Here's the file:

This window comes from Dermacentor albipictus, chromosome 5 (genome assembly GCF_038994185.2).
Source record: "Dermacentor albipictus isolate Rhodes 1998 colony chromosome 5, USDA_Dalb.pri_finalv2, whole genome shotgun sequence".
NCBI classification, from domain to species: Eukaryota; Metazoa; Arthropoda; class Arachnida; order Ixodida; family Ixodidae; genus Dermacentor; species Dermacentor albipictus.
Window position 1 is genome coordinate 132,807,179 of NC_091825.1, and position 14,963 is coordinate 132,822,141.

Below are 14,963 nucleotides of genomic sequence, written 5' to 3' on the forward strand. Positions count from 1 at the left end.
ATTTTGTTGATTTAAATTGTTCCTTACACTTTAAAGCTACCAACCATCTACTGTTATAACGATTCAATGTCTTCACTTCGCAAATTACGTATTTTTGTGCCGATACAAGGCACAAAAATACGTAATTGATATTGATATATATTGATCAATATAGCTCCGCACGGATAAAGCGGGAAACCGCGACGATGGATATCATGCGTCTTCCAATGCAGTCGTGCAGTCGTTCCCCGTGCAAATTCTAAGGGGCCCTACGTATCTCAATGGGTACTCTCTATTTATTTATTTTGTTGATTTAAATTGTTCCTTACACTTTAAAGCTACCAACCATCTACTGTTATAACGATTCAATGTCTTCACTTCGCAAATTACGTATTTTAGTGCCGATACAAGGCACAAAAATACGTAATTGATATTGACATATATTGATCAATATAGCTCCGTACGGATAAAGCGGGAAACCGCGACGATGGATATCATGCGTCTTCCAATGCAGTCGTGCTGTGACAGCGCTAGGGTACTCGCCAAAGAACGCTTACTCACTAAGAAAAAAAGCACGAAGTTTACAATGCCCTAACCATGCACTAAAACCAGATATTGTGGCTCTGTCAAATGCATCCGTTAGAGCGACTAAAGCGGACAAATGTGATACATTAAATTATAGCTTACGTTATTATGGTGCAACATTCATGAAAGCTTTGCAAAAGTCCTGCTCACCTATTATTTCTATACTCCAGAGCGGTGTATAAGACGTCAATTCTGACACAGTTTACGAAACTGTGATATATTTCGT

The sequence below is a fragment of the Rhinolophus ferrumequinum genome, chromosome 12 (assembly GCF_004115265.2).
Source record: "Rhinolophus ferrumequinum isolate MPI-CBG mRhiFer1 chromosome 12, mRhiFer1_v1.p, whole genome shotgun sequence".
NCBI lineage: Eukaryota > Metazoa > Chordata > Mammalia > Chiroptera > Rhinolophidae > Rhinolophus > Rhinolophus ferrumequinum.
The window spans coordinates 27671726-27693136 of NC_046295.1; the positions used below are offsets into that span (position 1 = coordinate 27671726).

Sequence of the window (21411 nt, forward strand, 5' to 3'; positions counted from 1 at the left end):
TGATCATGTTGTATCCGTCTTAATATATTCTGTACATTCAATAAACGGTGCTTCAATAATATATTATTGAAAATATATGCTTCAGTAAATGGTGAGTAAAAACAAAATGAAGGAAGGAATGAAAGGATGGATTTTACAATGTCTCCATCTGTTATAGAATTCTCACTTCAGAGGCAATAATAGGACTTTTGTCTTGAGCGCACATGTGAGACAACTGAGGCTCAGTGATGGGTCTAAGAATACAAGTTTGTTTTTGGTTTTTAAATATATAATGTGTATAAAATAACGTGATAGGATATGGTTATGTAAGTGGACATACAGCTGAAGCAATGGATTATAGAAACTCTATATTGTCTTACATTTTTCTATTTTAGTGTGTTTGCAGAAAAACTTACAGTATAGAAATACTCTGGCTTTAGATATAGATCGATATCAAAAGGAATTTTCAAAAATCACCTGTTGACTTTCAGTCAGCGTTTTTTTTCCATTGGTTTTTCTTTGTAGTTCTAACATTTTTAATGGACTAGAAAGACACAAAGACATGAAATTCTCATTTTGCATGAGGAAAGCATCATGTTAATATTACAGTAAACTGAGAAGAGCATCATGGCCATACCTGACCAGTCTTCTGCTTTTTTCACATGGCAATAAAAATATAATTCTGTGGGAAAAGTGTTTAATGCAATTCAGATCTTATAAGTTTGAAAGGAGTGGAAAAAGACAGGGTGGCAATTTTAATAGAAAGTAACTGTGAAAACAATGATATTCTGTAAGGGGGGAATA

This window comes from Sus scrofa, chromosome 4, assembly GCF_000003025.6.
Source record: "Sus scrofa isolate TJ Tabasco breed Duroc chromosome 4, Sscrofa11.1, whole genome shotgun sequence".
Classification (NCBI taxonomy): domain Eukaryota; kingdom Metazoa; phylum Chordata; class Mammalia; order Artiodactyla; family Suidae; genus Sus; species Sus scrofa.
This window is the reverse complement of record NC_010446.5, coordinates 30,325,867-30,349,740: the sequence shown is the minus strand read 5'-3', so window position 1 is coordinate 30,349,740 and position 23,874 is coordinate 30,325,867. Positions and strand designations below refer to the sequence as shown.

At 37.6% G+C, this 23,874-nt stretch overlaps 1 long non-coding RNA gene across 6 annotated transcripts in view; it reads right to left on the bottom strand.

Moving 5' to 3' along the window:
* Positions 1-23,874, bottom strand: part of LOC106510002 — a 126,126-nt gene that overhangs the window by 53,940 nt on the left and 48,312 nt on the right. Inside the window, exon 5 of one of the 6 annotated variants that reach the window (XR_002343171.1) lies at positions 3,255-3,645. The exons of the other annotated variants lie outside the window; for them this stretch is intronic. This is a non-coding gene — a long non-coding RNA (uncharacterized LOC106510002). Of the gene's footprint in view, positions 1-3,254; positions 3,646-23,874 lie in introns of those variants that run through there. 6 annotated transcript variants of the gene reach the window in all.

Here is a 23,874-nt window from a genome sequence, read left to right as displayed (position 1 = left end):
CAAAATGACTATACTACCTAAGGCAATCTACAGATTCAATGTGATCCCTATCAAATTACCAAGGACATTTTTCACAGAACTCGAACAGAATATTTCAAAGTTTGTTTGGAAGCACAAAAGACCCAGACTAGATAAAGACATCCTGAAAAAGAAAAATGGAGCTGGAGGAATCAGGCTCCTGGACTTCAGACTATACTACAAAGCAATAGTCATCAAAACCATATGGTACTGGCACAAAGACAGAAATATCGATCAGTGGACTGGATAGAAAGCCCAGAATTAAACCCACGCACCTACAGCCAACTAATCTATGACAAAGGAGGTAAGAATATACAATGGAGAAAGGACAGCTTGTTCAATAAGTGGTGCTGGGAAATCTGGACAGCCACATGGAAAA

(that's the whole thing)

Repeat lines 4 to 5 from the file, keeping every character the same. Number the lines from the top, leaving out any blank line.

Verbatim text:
Window position 1 is genome coordinate 132,807,179 of NC_091825.1, and position 14,963 is coordinate 132,822,141.

Below are 14,963 nucleotides of genomic sequence, written 5' to 3' on the forward strand. Positions count from 1 at the left end.